Revisiting a Cult Classic: Dodie Smith’s ‘I Capture the Castle’

It’s easy in these days of plentiful bookstores and e-readers to come upon novels that are good, in the sense that they’re smart, bracing, accomplished, and maybe even innovative. Yet it’s harder to find books that are genuinely delightful — honest without being grim, funny without being shallow, romantic without being syrupy.

For a long time, I’d avoided reading Dodie Smith’s I Capture the Castle because it was rumored to be one such book, and I wanted to save it for a rainy day. A few weeks ago, that rainy day arrived and I opened the copy I’d bought at a small used bookstore on Cape Cod.

I Capture the Castle, which was a bestseller in the 1950s and was recently re-issued thanks to its passionate fanbase, is something of a cult classic. Author Dodie Smith is perhaps known best for kid-classic 101 Dalmatians, but this her most-loved work, and the new edition has a blurb from JK Rowling right on the cover.

The novel pays obvious homage to many a literary source, reading like a classic Austen classic marriage plot mixed with the tangled and unrequited passions of a gentler Emily Brontë. And in fact, its heroines, diarist narrator Cassandra Mortmain and her sister Rose, are self-described “Austen-Brontë girls” who argue about which beloved author is best while talking to each other  late at night. They use a dressmaker’s dummy, whose voice they animate in turn, to talk to each other most candidly.

This is the kind of eccentric touch that permeates I Capture the Castle. The impoverished family of the protagonists have signed a long-term lease for the titular castle, a bona fide one with a real moat and “a high, round tower …on a little hill.” As the characters travel back and forth to the village, the tone almost reads like an Agatha Christie novel without a single dead body — the only casualties being the young hearts that break all over the place.

The engine of the plot is the love life of the beautiful Rose, an older sister in the tradition of Austen’s Jane Bennet — she’s self-conscious about her role as a stunner who could improve her family’s pitiful fortunes with a good match, but she may be a little too eager to secure a wealthy man. The rest of the Mortmain family consists of stepmother Topaz, who is a famous model and likes walking under the moonlight in nothing but boots, brother Thomas, and Stephen, the hired hand/adopted brother type, who’s both notably handsome and notably devoted to Cassandra. Cassandra endeavors to be “brisk” with him to warn him off said devotion, but fails since she is naturally gregarious.

The patriarch, Mortmain, has created a single work of literary genius that he’s yet to follow up. “Sometimes the abyss yawns very attractively,” he admits at one point, explaining in part his years of reading detective novels instead of writing. His great work, Jacob Wrestling,  gives the characters a chance to gently argue about the value of complicated modernism, a discussion is a great pleasure to encounter. And indeed, though I Capture the Castle is a throwback to a pre-modern style, its structure — a series of diary entries — certainly throws a slight wrench into its realism. It calls attention to its own artifice, and to the fact that its narrator, Cassandra, is reliable — even wise at times — but often blind, in the tradition of many a young heroine.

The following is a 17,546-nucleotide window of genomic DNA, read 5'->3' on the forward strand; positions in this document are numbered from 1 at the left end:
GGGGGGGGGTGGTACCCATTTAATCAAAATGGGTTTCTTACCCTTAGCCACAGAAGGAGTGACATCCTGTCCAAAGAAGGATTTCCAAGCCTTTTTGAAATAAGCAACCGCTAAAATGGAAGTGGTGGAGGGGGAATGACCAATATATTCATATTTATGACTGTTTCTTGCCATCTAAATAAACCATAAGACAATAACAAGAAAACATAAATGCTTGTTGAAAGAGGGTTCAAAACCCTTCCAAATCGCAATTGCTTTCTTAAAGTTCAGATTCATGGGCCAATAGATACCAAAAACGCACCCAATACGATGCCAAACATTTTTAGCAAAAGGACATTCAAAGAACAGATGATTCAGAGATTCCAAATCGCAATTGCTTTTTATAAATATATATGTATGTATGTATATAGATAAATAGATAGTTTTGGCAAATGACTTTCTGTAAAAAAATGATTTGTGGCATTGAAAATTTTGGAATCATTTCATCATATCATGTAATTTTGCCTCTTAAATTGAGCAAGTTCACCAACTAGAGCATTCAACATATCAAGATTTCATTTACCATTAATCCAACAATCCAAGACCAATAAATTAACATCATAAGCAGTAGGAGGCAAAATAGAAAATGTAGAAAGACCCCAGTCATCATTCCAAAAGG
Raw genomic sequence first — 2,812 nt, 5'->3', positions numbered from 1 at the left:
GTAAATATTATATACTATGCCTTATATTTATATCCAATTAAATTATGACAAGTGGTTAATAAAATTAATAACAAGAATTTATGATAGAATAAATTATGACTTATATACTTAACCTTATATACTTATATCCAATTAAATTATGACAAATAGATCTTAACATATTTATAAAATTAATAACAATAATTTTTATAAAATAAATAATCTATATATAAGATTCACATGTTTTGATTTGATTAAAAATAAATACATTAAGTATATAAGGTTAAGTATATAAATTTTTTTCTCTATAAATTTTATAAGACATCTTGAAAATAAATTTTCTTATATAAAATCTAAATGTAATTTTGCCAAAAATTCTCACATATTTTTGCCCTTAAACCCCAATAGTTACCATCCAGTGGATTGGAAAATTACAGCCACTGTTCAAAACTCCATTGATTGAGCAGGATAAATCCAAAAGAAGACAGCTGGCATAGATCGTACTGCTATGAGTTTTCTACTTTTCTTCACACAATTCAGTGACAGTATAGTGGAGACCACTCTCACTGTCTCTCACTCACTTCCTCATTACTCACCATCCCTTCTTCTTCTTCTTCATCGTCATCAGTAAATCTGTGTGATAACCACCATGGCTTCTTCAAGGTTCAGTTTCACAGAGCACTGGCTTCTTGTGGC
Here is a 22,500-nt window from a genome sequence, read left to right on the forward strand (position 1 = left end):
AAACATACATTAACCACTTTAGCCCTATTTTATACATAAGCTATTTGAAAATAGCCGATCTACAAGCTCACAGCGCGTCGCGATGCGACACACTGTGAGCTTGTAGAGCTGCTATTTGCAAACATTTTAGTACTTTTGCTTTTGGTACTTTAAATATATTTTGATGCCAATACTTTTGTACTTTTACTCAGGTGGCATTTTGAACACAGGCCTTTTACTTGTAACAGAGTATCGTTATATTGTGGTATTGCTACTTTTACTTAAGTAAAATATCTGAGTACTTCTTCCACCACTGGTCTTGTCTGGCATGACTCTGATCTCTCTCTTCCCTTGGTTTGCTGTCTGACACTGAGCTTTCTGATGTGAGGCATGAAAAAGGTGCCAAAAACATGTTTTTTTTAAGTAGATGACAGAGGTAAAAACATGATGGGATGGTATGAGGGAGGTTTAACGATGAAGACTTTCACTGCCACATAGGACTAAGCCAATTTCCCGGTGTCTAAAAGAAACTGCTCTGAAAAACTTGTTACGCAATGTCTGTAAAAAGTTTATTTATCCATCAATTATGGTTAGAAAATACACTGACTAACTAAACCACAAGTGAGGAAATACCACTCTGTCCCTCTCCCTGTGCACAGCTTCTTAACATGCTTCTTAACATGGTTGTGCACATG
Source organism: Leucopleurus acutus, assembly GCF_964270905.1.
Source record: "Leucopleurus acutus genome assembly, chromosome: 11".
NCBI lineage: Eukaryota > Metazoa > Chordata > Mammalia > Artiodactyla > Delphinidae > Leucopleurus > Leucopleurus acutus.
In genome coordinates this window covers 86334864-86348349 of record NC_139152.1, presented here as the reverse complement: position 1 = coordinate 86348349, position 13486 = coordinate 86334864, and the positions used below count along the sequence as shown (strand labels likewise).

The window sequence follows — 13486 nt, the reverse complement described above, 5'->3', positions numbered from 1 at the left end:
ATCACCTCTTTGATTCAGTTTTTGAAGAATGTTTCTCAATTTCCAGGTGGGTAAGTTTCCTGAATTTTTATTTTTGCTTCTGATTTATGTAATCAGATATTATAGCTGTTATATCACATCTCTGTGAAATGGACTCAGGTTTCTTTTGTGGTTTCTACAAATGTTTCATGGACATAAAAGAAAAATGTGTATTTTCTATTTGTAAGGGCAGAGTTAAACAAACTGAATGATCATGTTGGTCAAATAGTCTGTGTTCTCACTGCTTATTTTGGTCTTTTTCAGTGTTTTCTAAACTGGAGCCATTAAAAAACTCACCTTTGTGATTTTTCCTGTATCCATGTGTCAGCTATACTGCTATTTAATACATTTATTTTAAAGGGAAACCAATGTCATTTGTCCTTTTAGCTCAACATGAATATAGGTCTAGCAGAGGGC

As the novel progresses, the Cotton family, American-British hybrids, move into the estate on whose lands the Mortmains sit. It turns out the scions of the clan are two bachelor brothers: the very British Simon, who is to inherit, and the Americanized Neil, who dreams of ranching out West. Two girls, two boys, and infinite permutations for confusion and romance. In fact, readers might guess what’s going on in the love lives of the older characters before it becomes clear to Cassandra, thanks to the clues Dodie Smith drops in, little moments that Cassandra observes without fully processing.

Yet as Cassandra scribbles through notebook after notebook, her voice grows more assured, her observations keener and her self-knowledge more acute.  Thus, even as the slightly dotty and offbeat plot points — Cassandra encounters the American boys for the first time while she’s in the bath, and there’s a memorable incident involving a closetful of old furs and a chase through the countryside —  showcase Smith’s comic imagination, the  heart of the book is Cassandra’s growth as a writer and person, as she strives to “capture” her family’s life, the pang of young love, and the frustrations particular to a dreamer and writer. “My imagination longs to dash ahead and plan developments,” she writes. “But I have noticed that when things happen in one’s imaginings, they never happen in one’s life, so I am curbing myself.”

“How I wish I lived in a Jane Austen novel!” Cassandra writes at one point, but her story’s ending is very different from her idol’s tidy wrap-ups. The final pages are bittersweet, but perfect in their own way as the heroine learns about the secondary and tertiary perils — and simultaneous richness — of a devotion that isn’t returned.  The result is as radiant and melancholy and ephemeral as a late-summer sunset, with all its implications for our lives and destinies. “Perhaps he finds beauty saddening — I do myself sometimes,” Cassandra writes of a character she cares for. “Once when I was quite little I asked father why this was and he explained that it was due to our knowledge of beauty’s evanescence, which reminds us that we ourselves shall die. Then he said I was probably too young to understand him; but I understood perfectly.”